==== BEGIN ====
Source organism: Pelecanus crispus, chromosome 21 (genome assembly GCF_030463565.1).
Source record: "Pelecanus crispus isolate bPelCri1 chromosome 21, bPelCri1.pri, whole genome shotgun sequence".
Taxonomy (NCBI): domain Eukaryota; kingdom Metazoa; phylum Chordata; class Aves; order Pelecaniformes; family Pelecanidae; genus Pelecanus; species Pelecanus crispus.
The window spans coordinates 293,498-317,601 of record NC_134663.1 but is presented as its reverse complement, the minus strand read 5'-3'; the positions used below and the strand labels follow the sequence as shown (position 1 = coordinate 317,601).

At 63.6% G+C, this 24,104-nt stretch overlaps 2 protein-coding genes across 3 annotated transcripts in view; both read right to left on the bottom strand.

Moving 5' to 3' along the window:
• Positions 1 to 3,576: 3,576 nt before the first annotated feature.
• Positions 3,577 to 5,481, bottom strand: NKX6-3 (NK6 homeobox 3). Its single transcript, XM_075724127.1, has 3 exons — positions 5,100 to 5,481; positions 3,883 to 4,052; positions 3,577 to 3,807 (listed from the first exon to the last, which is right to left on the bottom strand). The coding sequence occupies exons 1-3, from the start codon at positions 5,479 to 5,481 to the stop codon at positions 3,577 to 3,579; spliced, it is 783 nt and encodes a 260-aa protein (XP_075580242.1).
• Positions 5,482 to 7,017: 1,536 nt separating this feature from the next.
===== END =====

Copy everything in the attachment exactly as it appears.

Source organism: Pelecanus crispus, chromosome 21 (genome assembly GCF_030463565.1).
Source record: "Pelecanus crispus isolate bPelCri1 chromosome 21, bPelCri1.pri, whole genome shotgun sequence".
Taxonomy (NCBI): domain Eukaryota; kingdom Metazoa; phylum Chordata; class Aves; order Pelecaniformes; family Pelecanidae; genus Pelecanus; species Pelecanus crispus.
The window spans coordinates 293,498-317,601 of record NC_134663.1 but is presented as its reverse complement, the minus strand read 5'-3'; the positions used below and the strand labels follow the sequence as shown (position 1 = coordinate 317,601).

At 63.6% G+C, this 24,104-nt stretch overlaps 2 protein-coding genes across 3 annotated transcripts in view; both read right to left on the bottom strand.

Moving 5' to 3' along the window:
• Positions 1 to 3,576: 3,576 nt before the first annotated feature.
• Positions 3,577 to 5,481, bottom strand: NKX6-3 (NK6 homeobox 3). Its single transcript, XM_075724127.1, has 3 exons — positions 5,100 to 5,481; positions 3,883 to 4,052; positions 3,577 to 3,807 (listed from the first exon to the last, which is right to left on the bottom strand). The coding sequence occupies exons 1-3, from the start codon at positions 5,479 to 5,481 to the stop codon at positions 3,577 to 3,579; spliced, it is 783 nt and encodes a 260-aa protein (XP_075580242.1).
• Positions 5,482 to 7,017: 1,536 nt separating this feature from the next.